And yes, I want to write YA, but that's not even why I'm upset here. My favorite books - all of them - are YA. Some of the books on my shelf are mediocre, but a huge number are amazing, the kind of books I read ten or twelve times for sheer awe of the story and love of the characters.

I'm a pretty easygoing person about insults. Country? Fine. Region? Fine, y'all. Religion? Used to it by now.

But don't you dare mess with the books I love.

I'd like to see you write one.

Sunday, January 27, 2008

Popping From the Ground, or, Friends In Low Places

Hey, guys, Ink here. First of all: I got finished with the 2nd draft, and it's mostly because of Dwight's amazing pep talk. Thank you so much--words can't even express my gratitude, and if you know me, I'm rarely at a loss for words.


As most writers know, some characters have a disconcerting habit of materializing out of nowhere and hopelessly confusing our beta readers. You know the one I mean. The ones that show up halfway through the story and throw the climax out of whack in ways you never imagined possible. Those little mavericks who never quite follow the plan. And probably the most interesting and fun characters in your book.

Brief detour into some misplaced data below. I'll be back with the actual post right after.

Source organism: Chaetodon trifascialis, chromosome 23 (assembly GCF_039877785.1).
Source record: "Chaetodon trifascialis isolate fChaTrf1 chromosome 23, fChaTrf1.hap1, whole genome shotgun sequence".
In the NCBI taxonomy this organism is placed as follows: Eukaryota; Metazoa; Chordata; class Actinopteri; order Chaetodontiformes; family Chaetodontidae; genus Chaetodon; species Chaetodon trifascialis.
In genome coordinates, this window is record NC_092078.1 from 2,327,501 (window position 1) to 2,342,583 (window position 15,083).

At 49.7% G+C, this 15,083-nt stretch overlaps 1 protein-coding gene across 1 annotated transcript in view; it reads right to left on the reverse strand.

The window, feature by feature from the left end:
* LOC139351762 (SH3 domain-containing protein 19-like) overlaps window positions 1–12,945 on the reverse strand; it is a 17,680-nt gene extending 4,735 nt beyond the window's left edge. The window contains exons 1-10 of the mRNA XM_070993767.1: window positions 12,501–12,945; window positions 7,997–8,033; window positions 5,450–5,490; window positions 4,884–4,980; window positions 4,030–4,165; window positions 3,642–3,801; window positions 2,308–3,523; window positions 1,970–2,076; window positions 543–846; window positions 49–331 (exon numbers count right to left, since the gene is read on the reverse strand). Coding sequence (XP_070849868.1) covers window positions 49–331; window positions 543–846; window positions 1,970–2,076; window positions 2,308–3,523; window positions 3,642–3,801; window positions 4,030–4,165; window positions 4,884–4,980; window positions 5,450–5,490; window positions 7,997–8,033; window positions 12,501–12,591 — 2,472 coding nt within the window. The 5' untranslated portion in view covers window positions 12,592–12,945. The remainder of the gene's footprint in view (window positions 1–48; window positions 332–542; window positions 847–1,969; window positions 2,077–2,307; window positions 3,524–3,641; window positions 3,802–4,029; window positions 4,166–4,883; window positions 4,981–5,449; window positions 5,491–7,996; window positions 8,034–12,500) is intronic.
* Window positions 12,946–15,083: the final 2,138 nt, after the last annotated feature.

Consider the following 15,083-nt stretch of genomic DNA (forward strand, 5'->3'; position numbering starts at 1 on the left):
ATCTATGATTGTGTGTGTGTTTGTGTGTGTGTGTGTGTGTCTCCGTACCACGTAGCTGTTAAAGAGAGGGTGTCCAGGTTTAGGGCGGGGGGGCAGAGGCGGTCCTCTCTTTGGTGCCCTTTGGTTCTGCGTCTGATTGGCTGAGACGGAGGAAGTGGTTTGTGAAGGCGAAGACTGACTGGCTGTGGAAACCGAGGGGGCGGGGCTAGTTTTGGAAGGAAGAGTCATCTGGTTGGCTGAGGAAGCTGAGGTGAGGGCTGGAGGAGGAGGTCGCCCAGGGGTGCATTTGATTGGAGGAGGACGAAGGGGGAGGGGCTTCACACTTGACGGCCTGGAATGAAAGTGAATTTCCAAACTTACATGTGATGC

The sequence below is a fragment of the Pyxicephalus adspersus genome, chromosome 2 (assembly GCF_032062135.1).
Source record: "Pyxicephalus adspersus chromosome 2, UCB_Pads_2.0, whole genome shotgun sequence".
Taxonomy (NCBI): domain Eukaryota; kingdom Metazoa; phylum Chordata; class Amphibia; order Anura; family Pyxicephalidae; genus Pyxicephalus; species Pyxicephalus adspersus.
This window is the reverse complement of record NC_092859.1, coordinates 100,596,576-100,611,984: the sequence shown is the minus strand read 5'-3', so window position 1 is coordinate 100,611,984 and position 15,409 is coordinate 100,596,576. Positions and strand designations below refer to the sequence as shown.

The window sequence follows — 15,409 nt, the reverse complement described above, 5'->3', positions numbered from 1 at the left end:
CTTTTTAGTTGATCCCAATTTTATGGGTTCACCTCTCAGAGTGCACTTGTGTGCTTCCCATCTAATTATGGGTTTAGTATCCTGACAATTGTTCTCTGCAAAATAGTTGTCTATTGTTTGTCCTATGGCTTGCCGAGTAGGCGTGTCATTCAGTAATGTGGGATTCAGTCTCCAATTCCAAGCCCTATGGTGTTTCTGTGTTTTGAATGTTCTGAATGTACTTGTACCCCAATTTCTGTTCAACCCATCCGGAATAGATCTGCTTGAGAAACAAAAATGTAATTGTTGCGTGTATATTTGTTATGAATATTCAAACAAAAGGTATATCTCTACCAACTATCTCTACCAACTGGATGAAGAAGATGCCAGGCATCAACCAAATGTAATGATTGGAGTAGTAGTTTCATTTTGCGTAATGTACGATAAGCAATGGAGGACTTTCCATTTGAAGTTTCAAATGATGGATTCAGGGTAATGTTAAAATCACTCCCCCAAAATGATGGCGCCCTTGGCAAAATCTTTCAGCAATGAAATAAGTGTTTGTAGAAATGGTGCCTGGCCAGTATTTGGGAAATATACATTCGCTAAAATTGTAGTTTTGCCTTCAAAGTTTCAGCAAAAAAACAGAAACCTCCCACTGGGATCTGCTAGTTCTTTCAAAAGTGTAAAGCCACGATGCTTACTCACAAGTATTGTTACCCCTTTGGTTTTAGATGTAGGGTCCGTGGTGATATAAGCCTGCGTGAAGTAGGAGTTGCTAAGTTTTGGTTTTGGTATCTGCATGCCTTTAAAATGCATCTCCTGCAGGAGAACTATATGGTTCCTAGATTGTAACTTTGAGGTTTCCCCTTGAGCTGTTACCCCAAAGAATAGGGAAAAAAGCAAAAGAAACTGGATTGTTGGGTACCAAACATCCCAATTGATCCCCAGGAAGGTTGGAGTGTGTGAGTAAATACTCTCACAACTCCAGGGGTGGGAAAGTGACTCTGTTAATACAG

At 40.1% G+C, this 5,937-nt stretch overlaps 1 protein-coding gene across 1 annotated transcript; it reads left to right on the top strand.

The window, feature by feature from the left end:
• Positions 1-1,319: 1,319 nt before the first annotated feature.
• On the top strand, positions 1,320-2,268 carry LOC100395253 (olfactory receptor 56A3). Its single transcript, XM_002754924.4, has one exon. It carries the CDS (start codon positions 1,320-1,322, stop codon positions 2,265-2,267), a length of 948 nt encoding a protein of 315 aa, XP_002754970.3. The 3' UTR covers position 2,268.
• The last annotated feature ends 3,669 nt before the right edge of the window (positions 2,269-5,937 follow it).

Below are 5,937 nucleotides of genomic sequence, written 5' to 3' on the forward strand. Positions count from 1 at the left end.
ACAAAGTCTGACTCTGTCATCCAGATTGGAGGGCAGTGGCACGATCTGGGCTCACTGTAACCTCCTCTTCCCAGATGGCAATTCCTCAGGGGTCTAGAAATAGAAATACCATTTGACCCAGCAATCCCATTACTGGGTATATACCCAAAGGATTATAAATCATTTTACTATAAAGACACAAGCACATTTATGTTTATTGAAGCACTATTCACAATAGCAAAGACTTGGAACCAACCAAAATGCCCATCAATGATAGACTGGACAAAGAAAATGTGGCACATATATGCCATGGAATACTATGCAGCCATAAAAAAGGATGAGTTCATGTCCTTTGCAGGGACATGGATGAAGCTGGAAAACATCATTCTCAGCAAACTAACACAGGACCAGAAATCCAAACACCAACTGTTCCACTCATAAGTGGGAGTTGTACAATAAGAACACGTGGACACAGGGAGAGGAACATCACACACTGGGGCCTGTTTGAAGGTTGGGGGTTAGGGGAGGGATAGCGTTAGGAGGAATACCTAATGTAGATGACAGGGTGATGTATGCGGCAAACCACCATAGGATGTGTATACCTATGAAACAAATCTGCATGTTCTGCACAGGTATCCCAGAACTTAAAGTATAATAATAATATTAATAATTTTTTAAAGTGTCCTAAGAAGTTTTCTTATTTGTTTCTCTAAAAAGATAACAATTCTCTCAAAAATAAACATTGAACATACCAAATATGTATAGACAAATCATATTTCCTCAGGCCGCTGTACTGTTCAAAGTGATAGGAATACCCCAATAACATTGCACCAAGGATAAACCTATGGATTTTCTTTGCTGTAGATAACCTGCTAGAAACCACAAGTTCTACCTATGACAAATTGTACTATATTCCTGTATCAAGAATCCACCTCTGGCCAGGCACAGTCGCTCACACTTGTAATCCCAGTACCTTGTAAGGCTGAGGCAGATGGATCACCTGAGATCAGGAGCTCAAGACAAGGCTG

I don't have any brilliant tips for taming them. I pretty much let them do what they want and sort the rest out later. They usually seem to know what they're doing, even when I don't. So I trust them. They make things interesting. Especially during the rewrite stage.

Anyway, I have more fun with these guys than with all the other characters in the book. So how do you have one of these oddballs as your main character? I know it can be done. The Bartimaeus Trilogy is living proof. It's time to bring the smart-mouth sidekick type into the spotlight. Any suggestions as to how?

(Of course, there ARE the characters who pop out of the ground not because they weren't planned as part of the plot, but because you skipped their introductory scene. I know that all too well... O, November, month of highest triumphs... and forgetting to write the scene where the MC meets the love interest.)

Saturday, January 26, 2008

Blogs: Are We Having Fun Yet?

Miri is procrastinating. So what else is new, right? But for once, Miri is not procrastinating on writing her NaNo (which is careening toward its conclusion with the speed of a striking snail!).

No, Miri is procrastinating on the actually rather obscene amounts of homework she has due Monday and Wednesday.

Therefore: Agent blogs Miri and/or Ink find helpful and/or entertaining. Because we care.

Seriously, Miri didn't read nearly enough blogs at first, and Ink still doesn't read all that many. But there's a lot of good information out there, and we'd hate for anyone to miss out.